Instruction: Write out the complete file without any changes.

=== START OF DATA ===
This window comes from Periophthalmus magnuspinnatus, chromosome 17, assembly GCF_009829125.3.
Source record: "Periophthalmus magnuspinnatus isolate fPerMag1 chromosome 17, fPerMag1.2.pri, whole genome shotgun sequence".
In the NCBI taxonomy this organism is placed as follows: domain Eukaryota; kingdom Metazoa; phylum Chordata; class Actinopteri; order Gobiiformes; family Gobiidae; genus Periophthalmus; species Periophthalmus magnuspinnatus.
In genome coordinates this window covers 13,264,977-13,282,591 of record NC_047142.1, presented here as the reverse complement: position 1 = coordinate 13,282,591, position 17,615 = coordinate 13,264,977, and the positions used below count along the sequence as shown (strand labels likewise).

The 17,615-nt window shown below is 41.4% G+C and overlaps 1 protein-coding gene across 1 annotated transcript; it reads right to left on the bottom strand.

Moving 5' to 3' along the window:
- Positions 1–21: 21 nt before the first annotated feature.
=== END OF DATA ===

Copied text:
This window comes from Periophthalmus magnuspinnatus, chromosome 17, assembly GCF_009829125.3.
Source record: "Periophthalmus magnuspinnatus isolate fPerMag1 chromosome 17, fPerMag1.2.pri, whole genome shotgun sequence".
In the NCBI taxonomy this organism is placed as follows: domain Eukaryota; kingdom Metazoa; phylum Chordata; class Actinopteri; order Gobiiformes; family Gobiidae; genus Periophthalmus; species Periophthalmus magnuspinnatus.
In genome coordinates this window covers 13,264,977-13,282,591 of record NC_047142.1, presented here as the reverse complement: position 1 = coordinate 13,282,591, position 17,615 = coordinate 13,264,977, and the positions used below count along the sequence as shown (strand labels likewise).

The 17,615-nt window shown below is 41.4% G+C and overlaps 1 protein-coding gene across 1 annotated transcript; it reads right to left on the bottom strand.

Moving 5' to 3' along the window:
- Positions 1–21: 21 nt before the first annotated feature.